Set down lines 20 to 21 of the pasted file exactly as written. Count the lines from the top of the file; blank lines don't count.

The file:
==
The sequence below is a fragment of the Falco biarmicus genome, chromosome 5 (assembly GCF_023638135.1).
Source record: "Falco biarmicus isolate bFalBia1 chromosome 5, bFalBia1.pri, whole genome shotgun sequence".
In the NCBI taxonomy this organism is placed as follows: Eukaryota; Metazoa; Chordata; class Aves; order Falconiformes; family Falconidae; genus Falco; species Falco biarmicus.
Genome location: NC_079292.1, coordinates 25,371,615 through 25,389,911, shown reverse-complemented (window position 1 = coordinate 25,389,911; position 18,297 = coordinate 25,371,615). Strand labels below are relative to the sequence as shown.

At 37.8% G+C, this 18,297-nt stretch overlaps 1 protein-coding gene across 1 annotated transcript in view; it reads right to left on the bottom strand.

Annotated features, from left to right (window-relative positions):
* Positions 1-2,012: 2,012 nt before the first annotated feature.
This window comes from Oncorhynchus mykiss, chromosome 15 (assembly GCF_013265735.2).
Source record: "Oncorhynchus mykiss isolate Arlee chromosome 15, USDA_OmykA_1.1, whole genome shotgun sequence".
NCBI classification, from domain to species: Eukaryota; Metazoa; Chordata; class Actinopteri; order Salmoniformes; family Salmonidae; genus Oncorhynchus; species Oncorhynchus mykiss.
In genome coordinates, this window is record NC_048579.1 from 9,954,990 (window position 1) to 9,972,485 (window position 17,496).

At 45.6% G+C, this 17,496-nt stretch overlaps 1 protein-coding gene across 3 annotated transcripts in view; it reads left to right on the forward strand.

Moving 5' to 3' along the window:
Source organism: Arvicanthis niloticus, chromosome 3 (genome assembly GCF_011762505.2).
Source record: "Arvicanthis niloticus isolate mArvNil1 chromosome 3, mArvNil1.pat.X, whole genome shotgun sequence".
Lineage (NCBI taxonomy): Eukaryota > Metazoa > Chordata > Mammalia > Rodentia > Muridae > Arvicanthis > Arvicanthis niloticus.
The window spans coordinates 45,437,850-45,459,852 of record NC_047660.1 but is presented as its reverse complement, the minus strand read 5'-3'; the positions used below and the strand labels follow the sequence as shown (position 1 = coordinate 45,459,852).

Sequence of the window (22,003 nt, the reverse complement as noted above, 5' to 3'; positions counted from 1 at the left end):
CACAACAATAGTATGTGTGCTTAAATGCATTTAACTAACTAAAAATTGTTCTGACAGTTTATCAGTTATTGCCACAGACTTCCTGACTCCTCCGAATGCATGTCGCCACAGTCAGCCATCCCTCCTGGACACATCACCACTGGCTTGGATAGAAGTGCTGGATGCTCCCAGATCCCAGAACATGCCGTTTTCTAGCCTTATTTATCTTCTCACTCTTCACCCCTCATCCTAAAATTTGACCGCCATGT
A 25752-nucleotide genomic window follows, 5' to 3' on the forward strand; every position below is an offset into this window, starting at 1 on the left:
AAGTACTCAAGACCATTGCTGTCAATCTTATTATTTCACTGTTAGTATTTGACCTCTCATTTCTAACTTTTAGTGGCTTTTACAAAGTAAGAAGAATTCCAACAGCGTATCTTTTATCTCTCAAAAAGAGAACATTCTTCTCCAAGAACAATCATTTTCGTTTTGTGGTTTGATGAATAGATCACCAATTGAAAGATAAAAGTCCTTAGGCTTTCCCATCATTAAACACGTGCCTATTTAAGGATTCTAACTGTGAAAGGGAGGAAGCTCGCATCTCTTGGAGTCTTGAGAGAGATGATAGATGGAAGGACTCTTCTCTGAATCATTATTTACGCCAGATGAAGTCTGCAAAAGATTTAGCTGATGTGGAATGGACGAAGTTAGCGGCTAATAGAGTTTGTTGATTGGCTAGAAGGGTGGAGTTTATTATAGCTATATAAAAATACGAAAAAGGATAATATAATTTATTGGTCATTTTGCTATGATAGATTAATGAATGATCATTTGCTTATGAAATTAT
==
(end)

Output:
A 25752-nucleotide genomic window follows, 5' to 3' on the forward strand; every position below is an offset into this window, starting at 1 on the left:
AAGTACTCAAGACCATTGCTGTCAATCTTATTATTTCACTGTTAGTATTTGACCTCTCATTTCTAACTTTTAGTGGCTTTTACAAAGTAAGAAGAATTCCAACAGCGTATCTTTTATCTCTCAAAAAGAGAACATTCTTCTCCAAGAACAATCATTTTCGTTTTGTGGTTTGATGAATAGATCACCAATTGAAAGATAAAAGTCCTTAGGCTTTCCCATCATTAAACACGTGCCTATTTAAGGATTCTAACTGTGAAAGGGAGGAAGCTCGCATCTCTTGGAGTCTTGAGAGAGATGATAGATGGAAGGACTCTTCTCTGAATCATTATTTACGCCAGATGAAGTCTGCAAAAGATTTAGCTGATGTGGAATGGACGAAGTTAGCGGCTAATAGAGTTTGTTGATTGGCTAGAAGGGTGGAGTTTATTATAGCTATATAAAAATACGAAAAAGGATAATATAATTTATTGGTCATTTTGCTATGATAGATTAATGAATGATCATTTGCTTATGAAATTAT